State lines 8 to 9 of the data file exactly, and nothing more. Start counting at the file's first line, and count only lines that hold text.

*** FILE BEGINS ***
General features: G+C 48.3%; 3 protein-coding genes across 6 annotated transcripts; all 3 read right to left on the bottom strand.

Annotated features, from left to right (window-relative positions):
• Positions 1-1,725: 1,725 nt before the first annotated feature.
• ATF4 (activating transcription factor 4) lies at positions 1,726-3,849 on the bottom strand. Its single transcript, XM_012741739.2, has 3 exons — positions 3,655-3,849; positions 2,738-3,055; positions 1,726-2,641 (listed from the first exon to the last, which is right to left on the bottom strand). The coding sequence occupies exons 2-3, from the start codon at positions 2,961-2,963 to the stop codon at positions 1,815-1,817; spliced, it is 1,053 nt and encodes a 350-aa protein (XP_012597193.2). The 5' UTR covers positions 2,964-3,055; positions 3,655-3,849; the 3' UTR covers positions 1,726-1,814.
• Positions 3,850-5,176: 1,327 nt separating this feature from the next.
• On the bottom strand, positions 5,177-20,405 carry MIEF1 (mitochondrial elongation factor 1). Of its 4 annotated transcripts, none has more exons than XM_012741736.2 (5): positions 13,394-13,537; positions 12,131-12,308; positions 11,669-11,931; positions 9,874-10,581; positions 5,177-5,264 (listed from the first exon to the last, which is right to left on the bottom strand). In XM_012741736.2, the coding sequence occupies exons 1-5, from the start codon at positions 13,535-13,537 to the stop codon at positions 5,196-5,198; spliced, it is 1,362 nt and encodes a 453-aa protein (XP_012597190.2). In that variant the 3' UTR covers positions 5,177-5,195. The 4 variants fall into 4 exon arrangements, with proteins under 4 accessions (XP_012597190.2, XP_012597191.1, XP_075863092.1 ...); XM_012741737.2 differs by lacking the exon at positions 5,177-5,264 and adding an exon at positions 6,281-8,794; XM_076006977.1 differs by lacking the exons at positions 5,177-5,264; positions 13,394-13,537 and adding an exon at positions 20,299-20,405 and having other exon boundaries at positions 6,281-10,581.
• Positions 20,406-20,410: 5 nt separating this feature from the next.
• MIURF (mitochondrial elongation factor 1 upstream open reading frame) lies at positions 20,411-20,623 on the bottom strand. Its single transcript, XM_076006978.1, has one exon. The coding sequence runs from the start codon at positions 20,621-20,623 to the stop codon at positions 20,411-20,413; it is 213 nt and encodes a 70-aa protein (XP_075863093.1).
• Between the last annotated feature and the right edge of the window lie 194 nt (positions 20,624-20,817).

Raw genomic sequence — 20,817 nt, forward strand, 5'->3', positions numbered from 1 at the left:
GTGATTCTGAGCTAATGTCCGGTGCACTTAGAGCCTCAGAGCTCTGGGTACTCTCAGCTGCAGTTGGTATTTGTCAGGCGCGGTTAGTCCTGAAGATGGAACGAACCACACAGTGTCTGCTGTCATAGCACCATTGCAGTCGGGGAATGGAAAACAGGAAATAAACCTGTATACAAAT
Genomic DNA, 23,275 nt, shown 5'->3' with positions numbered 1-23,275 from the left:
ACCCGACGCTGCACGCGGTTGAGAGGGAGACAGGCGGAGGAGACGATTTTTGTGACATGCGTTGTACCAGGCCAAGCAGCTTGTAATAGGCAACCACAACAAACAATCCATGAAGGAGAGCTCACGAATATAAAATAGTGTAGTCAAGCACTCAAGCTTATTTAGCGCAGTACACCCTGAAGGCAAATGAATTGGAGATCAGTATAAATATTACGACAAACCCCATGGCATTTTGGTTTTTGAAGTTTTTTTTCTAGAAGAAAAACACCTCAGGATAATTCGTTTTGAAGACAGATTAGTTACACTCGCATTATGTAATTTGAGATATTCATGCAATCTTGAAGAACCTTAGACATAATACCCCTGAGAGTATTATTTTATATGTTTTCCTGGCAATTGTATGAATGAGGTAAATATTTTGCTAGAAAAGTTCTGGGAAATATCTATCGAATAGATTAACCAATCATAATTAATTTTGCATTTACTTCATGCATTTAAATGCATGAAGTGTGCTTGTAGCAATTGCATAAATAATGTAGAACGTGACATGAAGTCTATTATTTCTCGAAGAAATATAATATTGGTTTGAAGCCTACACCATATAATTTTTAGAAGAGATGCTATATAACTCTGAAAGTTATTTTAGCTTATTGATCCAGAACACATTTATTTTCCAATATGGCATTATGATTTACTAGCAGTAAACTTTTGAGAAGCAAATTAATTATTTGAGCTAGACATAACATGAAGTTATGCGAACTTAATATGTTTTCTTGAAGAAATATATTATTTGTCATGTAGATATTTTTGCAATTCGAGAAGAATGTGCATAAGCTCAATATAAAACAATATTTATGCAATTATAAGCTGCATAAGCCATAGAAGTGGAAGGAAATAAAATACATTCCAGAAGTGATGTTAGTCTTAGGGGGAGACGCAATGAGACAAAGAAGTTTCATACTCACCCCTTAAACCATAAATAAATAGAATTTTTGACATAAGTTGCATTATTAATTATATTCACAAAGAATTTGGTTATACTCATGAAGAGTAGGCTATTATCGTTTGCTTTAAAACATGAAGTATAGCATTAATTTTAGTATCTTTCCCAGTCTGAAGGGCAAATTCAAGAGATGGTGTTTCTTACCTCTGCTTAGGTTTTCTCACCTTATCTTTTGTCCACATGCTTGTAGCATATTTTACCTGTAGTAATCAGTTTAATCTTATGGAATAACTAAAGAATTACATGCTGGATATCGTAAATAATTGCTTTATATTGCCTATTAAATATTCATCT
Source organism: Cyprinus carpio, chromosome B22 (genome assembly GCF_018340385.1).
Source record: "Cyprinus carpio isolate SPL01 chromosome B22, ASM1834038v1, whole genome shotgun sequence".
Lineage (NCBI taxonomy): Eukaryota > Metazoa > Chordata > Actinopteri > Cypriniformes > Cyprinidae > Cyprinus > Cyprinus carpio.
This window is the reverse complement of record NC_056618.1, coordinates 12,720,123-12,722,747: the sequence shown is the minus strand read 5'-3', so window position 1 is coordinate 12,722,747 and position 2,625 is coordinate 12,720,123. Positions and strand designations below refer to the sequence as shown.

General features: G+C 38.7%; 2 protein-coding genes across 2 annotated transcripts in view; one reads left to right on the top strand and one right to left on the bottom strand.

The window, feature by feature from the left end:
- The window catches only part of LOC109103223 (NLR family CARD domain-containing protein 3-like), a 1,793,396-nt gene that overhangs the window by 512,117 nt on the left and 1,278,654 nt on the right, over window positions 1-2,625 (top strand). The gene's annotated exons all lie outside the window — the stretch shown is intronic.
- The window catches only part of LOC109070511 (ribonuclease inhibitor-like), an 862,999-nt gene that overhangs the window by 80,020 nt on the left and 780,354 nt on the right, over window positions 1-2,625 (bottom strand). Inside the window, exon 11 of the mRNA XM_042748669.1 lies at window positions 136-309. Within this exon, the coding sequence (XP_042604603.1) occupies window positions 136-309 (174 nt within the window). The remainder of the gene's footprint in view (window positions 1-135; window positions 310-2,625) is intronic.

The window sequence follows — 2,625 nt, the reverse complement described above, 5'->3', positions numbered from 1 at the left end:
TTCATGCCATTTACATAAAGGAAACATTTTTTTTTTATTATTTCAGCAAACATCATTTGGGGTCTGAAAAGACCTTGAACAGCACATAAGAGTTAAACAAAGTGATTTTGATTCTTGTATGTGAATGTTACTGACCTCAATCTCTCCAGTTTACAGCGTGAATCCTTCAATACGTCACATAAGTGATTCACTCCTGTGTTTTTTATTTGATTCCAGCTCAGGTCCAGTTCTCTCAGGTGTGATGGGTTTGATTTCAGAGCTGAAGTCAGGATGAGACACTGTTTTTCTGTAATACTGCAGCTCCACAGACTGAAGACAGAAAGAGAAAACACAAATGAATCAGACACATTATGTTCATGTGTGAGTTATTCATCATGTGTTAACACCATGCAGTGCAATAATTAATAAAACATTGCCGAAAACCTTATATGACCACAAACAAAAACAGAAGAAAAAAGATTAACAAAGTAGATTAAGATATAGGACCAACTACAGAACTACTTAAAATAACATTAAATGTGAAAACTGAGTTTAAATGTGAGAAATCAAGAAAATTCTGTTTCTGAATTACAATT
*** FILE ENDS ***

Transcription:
• MIURF (mitochondrial elongation factor 1 upstream open reading frame) lies at positions 20,411-20,623 on the bottom strand. Its single transcript, XM_076006978.1, has one exon. The coding sequence runs from the start codon at positions 20,621-20,623 to the stop codon at positions 20,411-20,413; it is 213 nt and encodes a 70-aa protein (XP_075863093.1).
• Between the last annotated feature and the right edge of the window lie 194 nt (positions 20,624-20,817).